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As it is widely advertised, modern x86_64 processors have 64-bit registers that can be used in backward-compatible fashion as 32-bit registers, 16-bit registers and even 8-bit registers, for example:
0x1122334455667788 ================ rax (64 bits) ======== eax (32 bits) ==== ax (16 bits) == ah (8 bits) == al (8 bits)
Such a scheme may be taken literally, i.e. one can always access only the part of the register using a designated name for reading or writing purposes, and it would be highly logical. In fact, this is true for everything up to 32-bit:
mov eax, 0x11112222 ; eax = 0x11112222 mov ax, 0x3333 ; eax = 0x11113333 (works, only low 16 bits changed) mov al, 0x44 ; eax = 0x11113344 (works, only low 8 bits changed) mov ah, 0x55 ; eax = 0x11115544 (works, only high 8 bits changed) xor ah, ah ; eax = 0x11110044 (works, only high 8 bits cleared) mov eax, 0x11112222 ; eax = 0x11112222 xor al, al ; eax = 0x11112200 (works, only low 8 bits cleared) mov eax, 0x11112222 ; eax = 0x11112222 xor ax, ax ; eax = 0x11110000 (works, only low 16 bits cleared)
However, things seem to be fairly awkward as soon as we get to 64-bit stuff:
mov rax, 0x1111222233334444 ; rax = 0x1111222233334444 mov eax, 0x55556666 ; actual: rax = 0x0000000055556666 ; expected: rax = 0x1111222255556666 ; upper 32 bits seem to be lost! mov rax, 0x1111222233334444 ; rax = 0x1111222233334444 mov ax, 0x7777 ; rax = 0x1111222233337777 (works!) mov rax, 0x1111222233334444 ; rax = 0x1111222233334444 xor eax, eax ; actual: rax = 0x0000000000000000 ; expected: rax = 0x1111222200000000 ; again, it wiped whole register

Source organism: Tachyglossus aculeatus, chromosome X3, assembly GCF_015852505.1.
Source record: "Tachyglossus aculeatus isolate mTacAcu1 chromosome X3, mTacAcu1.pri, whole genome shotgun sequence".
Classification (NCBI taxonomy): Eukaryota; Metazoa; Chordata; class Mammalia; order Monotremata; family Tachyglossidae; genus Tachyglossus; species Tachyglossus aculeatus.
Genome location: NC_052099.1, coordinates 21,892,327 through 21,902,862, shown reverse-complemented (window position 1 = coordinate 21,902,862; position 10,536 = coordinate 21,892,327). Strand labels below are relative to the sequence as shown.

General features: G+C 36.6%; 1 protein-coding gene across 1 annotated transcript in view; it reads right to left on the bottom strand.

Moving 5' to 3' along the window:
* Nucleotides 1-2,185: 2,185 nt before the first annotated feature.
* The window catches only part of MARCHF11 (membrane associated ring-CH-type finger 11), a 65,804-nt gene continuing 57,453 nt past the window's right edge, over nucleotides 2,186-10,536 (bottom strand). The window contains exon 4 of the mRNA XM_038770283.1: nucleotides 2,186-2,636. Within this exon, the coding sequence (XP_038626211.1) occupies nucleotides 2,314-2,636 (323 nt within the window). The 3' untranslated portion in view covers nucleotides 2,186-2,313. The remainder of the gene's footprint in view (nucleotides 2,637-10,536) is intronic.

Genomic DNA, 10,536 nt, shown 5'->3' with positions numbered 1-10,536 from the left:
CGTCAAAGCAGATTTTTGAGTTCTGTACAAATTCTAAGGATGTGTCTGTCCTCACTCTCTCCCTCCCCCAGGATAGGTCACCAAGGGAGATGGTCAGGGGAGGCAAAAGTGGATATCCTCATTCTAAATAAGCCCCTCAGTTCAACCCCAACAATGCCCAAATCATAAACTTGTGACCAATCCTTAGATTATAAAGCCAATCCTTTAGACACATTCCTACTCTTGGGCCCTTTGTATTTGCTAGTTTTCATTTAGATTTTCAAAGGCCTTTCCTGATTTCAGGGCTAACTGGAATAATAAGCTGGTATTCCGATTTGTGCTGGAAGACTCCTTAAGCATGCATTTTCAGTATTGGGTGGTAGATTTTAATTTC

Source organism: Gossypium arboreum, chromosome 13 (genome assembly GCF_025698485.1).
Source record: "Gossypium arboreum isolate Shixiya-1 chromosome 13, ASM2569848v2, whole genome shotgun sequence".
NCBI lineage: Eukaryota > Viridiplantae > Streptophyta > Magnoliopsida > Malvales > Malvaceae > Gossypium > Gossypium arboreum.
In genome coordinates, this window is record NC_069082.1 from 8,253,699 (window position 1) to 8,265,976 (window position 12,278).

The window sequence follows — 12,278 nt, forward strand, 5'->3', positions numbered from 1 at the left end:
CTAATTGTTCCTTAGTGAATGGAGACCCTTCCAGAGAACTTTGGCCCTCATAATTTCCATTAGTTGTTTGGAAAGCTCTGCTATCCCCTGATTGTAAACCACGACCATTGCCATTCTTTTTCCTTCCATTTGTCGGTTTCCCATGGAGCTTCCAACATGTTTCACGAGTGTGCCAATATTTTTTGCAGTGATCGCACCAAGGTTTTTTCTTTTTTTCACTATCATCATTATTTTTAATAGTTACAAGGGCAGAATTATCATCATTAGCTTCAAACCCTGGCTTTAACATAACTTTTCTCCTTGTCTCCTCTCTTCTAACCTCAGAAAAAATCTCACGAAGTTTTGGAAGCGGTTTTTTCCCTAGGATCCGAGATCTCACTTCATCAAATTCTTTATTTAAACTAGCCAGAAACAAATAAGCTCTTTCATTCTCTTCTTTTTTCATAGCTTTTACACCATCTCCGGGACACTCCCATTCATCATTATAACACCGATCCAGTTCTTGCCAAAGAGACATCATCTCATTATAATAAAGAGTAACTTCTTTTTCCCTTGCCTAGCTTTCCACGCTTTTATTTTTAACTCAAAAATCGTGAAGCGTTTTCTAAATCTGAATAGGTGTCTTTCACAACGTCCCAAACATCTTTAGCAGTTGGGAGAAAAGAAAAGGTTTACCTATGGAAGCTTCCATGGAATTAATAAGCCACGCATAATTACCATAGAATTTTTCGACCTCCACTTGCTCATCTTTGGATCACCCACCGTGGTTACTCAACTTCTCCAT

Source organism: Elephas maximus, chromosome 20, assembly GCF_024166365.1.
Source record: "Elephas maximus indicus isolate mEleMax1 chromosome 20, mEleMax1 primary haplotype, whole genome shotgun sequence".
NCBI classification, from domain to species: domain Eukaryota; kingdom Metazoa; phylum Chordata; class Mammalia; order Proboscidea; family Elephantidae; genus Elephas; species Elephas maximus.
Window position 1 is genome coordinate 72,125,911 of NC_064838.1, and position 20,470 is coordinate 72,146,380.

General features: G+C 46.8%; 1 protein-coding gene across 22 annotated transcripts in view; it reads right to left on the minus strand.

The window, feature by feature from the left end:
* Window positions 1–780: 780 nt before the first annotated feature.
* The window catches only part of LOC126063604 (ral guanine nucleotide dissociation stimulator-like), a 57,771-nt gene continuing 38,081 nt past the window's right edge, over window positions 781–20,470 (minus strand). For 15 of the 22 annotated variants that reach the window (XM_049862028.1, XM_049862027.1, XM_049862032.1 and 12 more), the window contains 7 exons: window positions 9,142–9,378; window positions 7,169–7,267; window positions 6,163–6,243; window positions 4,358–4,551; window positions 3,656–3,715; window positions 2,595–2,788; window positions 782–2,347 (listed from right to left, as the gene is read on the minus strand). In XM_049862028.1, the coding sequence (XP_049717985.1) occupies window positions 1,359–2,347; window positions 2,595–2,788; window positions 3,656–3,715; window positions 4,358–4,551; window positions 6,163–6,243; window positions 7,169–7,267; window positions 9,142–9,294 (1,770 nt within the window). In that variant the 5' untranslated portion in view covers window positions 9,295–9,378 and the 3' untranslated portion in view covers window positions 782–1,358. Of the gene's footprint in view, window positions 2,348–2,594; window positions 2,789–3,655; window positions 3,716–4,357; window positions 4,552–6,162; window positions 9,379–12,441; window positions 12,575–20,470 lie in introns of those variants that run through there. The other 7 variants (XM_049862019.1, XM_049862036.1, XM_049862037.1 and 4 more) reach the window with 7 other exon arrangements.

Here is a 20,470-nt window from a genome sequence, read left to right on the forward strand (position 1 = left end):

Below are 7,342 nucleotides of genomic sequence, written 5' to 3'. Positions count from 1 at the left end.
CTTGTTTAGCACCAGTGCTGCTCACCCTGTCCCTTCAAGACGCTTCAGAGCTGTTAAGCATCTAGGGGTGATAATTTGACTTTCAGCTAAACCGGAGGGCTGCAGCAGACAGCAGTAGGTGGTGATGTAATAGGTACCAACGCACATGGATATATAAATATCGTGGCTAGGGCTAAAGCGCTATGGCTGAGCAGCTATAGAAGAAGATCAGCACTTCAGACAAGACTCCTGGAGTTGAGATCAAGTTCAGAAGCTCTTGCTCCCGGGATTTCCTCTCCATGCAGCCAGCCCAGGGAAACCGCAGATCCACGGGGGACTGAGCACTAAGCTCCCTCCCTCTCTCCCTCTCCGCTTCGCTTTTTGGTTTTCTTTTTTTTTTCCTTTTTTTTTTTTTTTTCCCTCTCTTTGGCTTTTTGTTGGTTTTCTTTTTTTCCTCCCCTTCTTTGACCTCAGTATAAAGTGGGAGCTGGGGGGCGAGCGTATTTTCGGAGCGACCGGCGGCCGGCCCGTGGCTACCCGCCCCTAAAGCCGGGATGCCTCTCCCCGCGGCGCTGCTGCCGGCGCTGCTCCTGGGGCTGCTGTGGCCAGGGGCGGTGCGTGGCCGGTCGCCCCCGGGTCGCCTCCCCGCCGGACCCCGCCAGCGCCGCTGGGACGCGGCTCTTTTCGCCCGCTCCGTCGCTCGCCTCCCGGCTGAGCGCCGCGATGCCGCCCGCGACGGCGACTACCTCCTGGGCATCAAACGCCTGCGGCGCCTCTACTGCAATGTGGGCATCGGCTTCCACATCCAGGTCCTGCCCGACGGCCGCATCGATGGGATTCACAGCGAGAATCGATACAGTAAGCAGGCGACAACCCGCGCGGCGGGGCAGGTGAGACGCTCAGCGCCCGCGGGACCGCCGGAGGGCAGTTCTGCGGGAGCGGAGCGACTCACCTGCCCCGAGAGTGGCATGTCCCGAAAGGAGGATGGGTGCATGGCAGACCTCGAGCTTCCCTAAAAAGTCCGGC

Such behavior seems to be highly ridiculous and illogical to me. It looks like trying to write anything at all to
eax by any means leads to wiping of high 32 bits of
So, I have 2 questions:
I believe that this awkward behavior must be documented somewhere, but I can't seem to find detailed explanation (of how exactly high 32 bits of 64-bit register get wiped) anywhere. Am I right that writing to
rax, or it's something more complicated? Does it apply to all 64-bit registers, or there are some exceptions?
A strongly related question mentions the same behavior, but, alas, there are again no exact references to documentation.
In other words, I'd like a link to documentation that specifies this behavior.
Is it just me or this whole thing seems to be really weird and illogical (i.e. eax-ax-ah-al, rax-ax-ah-al having one behavior and rax-eax having another)? May be I'm missing some kind of vital point here on why was it implemented like that?
An explanation on "why" would be highly appreciated.